pulseaudio-equalizer-ladspa has been discussed much more on here for many years and is favoured by many users
Pulse audio equalizer stops working - Technical Issues and Assistance - Manjaro Linux Forum
Pulseaudio Equalizer (LADSPA) - GUI - Applications - Manjaro Linux Forum

But this is based on reports from users of PulseAudio. Is the situation reversed with Pipewire?

Curiouser and Curiouser

Typo in # Installation
pulseauSio-equalizer-gtk

I’m not sure if pulseaudio-equalizer or pulseaudio-equalizer-ladspa work with pipewire, I didn’t try it.

EasyEffects however is better than PulseEffects ever was imo, when I tried to use pulseeffects back in the day I remember having a lot of issues with it, I also tried PulseEffects Legacy the other day and although it did work (The only part that didn’t work was input plugins).

But there were some other more minor issues too.

The only issue I had with EasyEffects of any note was that certain applications have periodic crackling every few minutes unless they have a big enough audio buffer when played through easyeffects (particularly chromium and electron based applications) it’s possible that it only happens on specific setups though, my soundcard has proven a bit problematic on both pipewire and pulse and it might be related.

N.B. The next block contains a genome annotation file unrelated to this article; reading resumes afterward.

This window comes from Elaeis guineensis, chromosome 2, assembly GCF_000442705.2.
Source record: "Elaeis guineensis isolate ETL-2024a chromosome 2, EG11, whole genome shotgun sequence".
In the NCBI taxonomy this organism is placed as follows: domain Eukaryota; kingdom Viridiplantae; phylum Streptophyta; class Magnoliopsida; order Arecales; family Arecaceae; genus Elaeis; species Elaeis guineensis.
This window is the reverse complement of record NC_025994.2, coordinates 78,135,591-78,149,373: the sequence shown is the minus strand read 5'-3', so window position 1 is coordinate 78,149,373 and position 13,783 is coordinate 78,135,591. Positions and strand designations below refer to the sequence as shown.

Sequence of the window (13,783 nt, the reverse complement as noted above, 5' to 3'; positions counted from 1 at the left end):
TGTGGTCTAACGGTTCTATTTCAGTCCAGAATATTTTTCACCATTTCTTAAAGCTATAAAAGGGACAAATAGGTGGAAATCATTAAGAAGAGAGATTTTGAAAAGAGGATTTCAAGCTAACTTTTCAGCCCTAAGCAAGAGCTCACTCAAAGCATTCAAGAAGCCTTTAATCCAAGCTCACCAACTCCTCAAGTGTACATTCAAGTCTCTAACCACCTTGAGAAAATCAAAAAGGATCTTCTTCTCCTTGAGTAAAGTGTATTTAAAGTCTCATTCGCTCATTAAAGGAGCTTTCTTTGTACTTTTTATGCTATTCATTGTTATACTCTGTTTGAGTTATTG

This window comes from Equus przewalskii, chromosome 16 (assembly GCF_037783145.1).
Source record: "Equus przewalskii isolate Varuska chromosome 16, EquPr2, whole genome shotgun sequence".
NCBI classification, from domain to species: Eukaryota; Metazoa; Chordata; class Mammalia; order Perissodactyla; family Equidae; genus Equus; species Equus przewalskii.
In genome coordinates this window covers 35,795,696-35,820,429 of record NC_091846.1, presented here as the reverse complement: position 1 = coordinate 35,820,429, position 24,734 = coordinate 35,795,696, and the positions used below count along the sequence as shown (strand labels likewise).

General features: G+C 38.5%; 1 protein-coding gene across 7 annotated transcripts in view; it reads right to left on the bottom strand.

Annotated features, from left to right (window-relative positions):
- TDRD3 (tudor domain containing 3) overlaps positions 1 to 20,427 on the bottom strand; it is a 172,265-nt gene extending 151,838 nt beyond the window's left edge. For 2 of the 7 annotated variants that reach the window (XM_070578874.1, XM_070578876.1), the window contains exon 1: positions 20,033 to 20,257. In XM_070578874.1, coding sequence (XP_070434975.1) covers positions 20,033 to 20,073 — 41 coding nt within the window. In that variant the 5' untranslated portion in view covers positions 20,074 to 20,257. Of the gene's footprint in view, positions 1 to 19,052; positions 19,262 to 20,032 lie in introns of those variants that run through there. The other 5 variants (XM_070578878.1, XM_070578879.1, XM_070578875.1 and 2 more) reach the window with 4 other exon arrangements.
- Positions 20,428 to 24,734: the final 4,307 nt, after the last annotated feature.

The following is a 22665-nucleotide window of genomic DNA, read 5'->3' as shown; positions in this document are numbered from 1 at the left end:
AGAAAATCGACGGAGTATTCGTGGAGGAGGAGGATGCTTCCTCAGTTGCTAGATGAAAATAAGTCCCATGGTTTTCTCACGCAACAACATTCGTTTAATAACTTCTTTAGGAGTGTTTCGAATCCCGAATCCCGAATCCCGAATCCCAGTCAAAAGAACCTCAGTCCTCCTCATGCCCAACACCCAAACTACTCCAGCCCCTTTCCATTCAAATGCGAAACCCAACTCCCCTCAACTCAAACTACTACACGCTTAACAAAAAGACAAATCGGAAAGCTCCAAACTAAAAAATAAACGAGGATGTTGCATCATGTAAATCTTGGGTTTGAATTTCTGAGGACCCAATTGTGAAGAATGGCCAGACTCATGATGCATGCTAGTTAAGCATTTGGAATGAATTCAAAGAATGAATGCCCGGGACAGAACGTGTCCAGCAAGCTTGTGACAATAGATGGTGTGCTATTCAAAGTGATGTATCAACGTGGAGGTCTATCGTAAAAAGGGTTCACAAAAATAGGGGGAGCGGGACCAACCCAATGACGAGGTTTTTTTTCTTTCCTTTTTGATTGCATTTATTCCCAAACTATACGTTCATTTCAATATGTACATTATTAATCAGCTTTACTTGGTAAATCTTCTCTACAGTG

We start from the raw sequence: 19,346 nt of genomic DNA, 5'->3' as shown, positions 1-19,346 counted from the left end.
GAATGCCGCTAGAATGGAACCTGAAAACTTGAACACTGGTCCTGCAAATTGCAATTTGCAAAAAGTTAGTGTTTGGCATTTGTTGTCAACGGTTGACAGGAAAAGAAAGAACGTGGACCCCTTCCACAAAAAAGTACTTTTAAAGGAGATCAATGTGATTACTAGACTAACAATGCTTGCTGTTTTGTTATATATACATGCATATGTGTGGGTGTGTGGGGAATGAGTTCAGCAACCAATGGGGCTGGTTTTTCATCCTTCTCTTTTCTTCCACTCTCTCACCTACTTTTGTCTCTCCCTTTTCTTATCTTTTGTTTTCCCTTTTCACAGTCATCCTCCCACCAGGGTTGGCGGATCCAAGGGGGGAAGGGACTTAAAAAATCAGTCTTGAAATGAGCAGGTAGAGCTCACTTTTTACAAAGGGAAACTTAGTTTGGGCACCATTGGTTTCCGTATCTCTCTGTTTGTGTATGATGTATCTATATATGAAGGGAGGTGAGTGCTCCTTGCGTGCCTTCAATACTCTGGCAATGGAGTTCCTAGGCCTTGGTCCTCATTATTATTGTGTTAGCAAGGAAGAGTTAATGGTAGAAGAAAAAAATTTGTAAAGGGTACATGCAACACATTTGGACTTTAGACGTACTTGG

I always had a lot of issues with pulseaudio-equalizer-ladspa, I don’t remember specifics, just that I had issues.

I imagine the reason why EasyEffects was made was so that it supports pipewire directly rather than supporting only pipewire-pulse. E.g. things played through pipewire will have effects applied no matter where it’s from unless blocklisted.

Also not sure if PulseEffects actually works with pipewire in the first place, but overall I think easyeffects is better designed and better functioning than PulseEffects was, it’s had a bit of an overhaul in some regards.

I have it installed right now and Pipewire is part of my setup. So far, no problems.

Apologies for the typo @xuniLorajnaM, thank you for finding it! :heart:

Could you be more specific? You have what installed? Is pipewire part of your setup (as in just installed but not in use) or are you actually confirmed that you are using pipewire?

If you mean you’re using pulseaudio-equalizer-ladspa on pipewire (which is what I think you mean), I would not be overtly surprised if it works, since pipewire is supposed to be able to function as a drop-in replacement to pulseaudio in the first place.

However if it is working it is quite likely it will only work with pipewire-pulse.

easyeffects however also works with pipewire-alsa (e.g. for applications that do not default to or depend on pulseaudio)

Not sure if it also works with pipewire-jack or not (I imagine since it works with pipewire-alsa it can also work with pipewire-jack, not that I can imagine anyone would actually want that)

That is what I mean I think the key difference is between easyeffects and pulseeffects.